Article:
Like a town dance or charity dinner, Judge Jeff Shannon’s visits to Peñasco were announced in black movable letters on a marquee in front of the community center.
Every other Friday, Shannon or the other magistrate judge in Taos County, Ernest Ortega, would drive through the mountains from their courthouse about 45 minutes to the north and hold court in Peñasco, an unincorporated community of nearly 600 people in the shadow of Jicarita Peak.
While hardly ceremonious, the community center was practical. The judges could use the copy machine for free, and the building was a gathering place. Locals sometimes played pool while the judges held court equipped with little more than a box of files and rubber stamps, handling traffic citations and other minor offenses, saving at least a few residents of southern Taos County a 60-mile round-trip drive into town along wending forest roads.
But Shannon and Ortega do not make the trip anymore.
Cash strapped and understaffed, the state’s court system has told them to stop holding court in Peñasco.
And this year, the New Mexico Legislature will vote whether to close two part-time magistrate circuit courts in similarly remote communities.
As the state’s judiciary looks for savings everywhere it can, judges such as Shannon worry the cuts could make the court system less accessible for rural New Mexicans, undermining a principle embodied by the circuit courts where the high-minded idea of equal justice under law meets the reality of life on the frontier.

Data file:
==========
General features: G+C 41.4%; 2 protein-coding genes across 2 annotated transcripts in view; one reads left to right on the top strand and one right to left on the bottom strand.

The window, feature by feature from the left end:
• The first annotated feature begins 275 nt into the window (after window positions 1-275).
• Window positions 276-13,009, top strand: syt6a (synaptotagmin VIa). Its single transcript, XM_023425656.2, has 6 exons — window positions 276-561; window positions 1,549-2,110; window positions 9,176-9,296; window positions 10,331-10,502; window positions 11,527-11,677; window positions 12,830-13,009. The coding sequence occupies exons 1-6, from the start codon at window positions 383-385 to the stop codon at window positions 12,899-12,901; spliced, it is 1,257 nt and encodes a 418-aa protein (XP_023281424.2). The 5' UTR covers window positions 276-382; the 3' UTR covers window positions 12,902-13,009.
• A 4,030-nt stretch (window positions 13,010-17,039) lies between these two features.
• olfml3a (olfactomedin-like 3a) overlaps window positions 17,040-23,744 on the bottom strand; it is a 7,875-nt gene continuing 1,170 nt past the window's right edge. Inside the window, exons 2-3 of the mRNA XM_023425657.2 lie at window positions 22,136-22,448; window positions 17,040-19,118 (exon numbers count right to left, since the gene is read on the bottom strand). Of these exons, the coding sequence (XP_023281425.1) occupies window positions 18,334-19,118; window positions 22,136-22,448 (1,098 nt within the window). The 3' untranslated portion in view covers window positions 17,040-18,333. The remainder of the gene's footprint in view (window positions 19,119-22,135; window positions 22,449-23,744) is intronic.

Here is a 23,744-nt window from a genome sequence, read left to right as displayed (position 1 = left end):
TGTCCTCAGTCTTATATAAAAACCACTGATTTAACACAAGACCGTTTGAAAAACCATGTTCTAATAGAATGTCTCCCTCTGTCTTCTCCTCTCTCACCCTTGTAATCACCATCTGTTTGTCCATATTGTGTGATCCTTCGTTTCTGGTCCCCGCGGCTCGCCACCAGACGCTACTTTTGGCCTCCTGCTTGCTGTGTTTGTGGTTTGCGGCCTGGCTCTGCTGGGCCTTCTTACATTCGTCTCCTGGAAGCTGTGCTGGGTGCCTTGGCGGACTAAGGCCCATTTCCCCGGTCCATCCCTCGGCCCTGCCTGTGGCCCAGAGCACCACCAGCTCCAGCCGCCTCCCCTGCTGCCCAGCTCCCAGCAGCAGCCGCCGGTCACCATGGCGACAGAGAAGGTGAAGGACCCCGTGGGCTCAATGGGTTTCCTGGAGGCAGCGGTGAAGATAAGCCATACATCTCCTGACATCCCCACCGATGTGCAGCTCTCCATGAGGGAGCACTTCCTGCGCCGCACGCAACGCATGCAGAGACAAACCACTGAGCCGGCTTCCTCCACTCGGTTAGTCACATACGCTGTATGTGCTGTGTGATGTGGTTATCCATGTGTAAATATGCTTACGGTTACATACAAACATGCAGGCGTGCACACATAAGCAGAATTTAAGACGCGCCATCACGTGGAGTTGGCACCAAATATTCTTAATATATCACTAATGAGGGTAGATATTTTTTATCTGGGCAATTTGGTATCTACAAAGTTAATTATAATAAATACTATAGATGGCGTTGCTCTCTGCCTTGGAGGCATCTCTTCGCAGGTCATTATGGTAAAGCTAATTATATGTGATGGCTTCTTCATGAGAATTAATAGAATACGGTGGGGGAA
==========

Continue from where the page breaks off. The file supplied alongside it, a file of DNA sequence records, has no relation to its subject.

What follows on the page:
In Taos and Catron counties, where circuit courts are scheduled to close, judges concede shuttering courts that are only open one day each week and do not have any dedicated staff is an obvious choice as the judiciary grapples with a budget shortfall.
But they also worry the closures will be an added hardship for rural residents.
If the Taos County Magistrate Court in the northern town of Questa is closed, for example, dealing with a speeding ticket will require at least a 100-mile round-trip drive for residents of communities near the border with Colorado, such as Amalia and Costilla.
“The assumption is that people can just drive. That assumption is misplaced,” said Shannon between traffic cases one morning last week. “Many people don’t have gas, money, cars.”
State law requires magistrate judges in some of the most sprawling counties to hold court in distant reaches of their jurisdiction, giving rural residents a chance to take care of legal matters without traveling to a faraway county seat.
And magistrate courts are where New Mexicans most commonly interact with the state’s justice system. The courts handle everything from speeding tickets to drunken-driving cases to disputes over relatively small sums of money. Magistrate judges are often the first to hear the evidence on felonies, too, before referring the cases to district courts. Giving such proceedings a People’s Court feel, magistrate judges in many parts of the state are laymen, not lawyers.
The state currently operates eight circuit courts.
But the House of Representatives voted overwhelmingly earlier this month to close the circuit courts in Questa, a village of about 1,700 people in northern Taos County, and in Quemado, a community of a couple of hundred people north of the Gila National Forest in Catron County.